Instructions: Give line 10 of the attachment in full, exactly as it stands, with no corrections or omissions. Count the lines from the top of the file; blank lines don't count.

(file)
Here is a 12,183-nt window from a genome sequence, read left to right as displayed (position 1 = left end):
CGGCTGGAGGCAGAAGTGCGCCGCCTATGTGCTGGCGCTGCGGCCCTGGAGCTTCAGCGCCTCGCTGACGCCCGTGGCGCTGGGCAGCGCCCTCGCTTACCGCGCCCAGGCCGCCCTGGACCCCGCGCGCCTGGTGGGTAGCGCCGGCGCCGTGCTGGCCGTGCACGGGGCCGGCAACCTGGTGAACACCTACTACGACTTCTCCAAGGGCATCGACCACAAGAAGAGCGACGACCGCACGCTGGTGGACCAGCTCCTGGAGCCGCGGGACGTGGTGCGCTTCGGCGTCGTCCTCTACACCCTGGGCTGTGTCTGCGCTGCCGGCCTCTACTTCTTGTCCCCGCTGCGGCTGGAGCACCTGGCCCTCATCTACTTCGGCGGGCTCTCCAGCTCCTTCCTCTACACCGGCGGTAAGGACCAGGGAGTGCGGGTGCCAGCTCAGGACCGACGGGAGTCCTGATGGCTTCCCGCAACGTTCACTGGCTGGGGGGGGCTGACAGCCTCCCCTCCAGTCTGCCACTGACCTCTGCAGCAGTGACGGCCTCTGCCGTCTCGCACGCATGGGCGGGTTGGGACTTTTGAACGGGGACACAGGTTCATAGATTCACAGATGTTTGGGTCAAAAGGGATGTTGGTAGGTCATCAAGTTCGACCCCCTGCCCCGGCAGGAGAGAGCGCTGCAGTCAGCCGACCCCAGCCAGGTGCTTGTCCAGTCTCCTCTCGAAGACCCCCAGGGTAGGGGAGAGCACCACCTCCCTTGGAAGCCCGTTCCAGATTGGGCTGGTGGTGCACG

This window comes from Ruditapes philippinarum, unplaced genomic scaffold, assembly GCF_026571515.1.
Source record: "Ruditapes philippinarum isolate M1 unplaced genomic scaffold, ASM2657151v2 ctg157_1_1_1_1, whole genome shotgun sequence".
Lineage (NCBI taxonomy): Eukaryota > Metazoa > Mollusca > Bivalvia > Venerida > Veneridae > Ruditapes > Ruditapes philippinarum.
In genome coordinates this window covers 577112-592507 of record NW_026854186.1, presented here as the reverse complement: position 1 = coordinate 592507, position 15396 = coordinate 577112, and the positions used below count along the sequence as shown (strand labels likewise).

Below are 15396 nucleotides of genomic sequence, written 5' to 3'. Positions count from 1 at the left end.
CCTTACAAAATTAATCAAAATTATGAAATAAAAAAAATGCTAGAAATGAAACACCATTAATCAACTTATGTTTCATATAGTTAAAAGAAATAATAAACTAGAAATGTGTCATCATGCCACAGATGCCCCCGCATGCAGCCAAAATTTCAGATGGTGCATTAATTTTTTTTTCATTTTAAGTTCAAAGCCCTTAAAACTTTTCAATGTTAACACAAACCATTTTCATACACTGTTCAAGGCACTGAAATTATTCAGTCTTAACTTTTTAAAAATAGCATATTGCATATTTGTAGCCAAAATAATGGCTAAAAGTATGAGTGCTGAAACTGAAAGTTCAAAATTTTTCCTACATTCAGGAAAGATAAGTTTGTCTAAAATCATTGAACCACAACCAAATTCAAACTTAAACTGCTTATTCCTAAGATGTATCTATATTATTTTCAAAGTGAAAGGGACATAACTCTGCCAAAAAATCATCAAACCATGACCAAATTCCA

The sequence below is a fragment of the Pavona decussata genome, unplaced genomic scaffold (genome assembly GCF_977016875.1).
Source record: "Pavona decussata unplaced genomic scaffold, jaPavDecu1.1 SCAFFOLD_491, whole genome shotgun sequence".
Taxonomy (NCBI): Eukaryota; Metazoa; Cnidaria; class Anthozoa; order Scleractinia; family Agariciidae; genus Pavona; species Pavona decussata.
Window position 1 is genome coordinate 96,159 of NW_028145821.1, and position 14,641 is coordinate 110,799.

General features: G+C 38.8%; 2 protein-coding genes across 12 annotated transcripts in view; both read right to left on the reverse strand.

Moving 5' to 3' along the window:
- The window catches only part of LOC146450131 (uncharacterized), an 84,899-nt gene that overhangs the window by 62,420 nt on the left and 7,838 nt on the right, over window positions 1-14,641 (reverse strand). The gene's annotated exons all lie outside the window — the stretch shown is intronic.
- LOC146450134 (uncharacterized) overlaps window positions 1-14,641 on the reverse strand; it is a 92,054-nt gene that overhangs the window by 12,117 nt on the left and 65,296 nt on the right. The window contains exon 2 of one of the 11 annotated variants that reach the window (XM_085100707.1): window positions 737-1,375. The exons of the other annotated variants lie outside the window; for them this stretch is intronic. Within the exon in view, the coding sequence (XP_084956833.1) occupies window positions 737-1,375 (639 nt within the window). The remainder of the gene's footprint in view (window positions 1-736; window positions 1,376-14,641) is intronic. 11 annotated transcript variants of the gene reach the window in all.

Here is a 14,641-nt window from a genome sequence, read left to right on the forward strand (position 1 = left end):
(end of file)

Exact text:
Source record: "Pavona decussata unplaced genomic scaffold, jaPavDecu1.1 SCAFFOLD_491, whole genome shotgun sequence".